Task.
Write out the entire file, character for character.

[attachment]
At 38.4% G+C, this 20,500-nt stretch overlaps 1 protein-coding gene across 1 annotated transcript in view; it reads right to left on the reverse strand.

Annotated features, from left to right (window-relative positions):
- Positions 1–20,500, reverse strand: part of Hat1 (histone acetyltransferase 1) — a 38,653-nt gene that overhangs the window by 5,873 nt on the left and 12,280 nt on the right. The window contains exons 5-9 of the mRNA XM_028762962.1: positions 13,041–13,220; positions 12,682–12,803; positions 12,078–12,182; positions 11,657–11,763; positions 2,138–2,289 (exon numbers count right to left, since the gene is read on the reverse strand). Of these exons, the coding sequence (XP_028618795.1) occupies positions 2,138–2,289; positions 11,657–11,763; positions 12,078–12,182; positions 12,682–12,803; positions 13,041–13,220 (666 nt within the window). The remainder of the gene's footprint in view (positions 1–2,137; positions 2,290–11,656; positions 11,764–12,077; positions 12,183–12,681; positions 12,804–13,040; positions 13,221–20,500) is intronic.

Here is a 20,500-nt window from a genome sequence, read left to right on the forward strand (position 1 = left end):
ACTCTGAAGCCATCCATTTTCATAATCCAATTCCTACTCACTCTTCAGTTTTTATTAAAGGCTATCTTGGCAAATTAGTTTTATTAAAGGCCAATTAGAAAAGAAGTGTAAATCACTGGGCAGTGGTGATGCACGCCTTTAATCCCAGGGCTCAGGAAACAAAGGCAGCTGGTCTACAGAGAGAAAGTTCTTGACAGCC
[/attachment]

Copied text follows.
At 38.4% G+C, this 20,500-nt stretch overlaps 1 protein-coding gene across 1 annotated transcript in view; it reads right to left on the reverse strand.

Annotated features, from left to right (window-relative positions):
- Positions 1–20,500, reverse strand: part of Hat1 (histone acetyltransferase 1) — a 38,653-nt gene that overhangs the window by 5,873 nt on the left and 12,280 nt on the right. The window contains exons 5-9 of the mRNA XM_028762962.1: positions 13,041–13,220; positions 12,682–12,803; positions 12,078–12,182; positions 11,657–11,763; positions 2,138–2,289 (exon numbers count right to left, since the gene is read on the reverse strand). Of these exons, the coding sequence (XP_028618795.1) occupies positions 2,138–2,289; positions 11,657–11,763; positions 12,078–12,182; positions 12,682–12,803; positions 13,041–13,220 (666 nt within the window). The remainder of the gene's footprint in view (positions 1–2,137; positions 2,290–11,656; positions 11,764–12,077; positions 12,183–12,681; positions 12,804–13,040; positions 13,221–20,500) is intronic.

Here is a 20,500-nt window from a genome sequence, read left to right on the forward strand (position 1 = left end):
ACTCTGAAGCCATCCATTTTCATAATCCAATTCCTACTCACTCTTCAGTTTTTATTAAAGGCTATCTTGGCAAATTAGTTTTATTAAAGGCCAATTAGAAAAGAAGTGTAAATCACTGGGCAGTGGTGATGCACGCCTTTAATCCCAGGGCTCAGGAAACAAAGGCAGCTGGTCTACAGAGAGAAAGTTCTTGACAGCC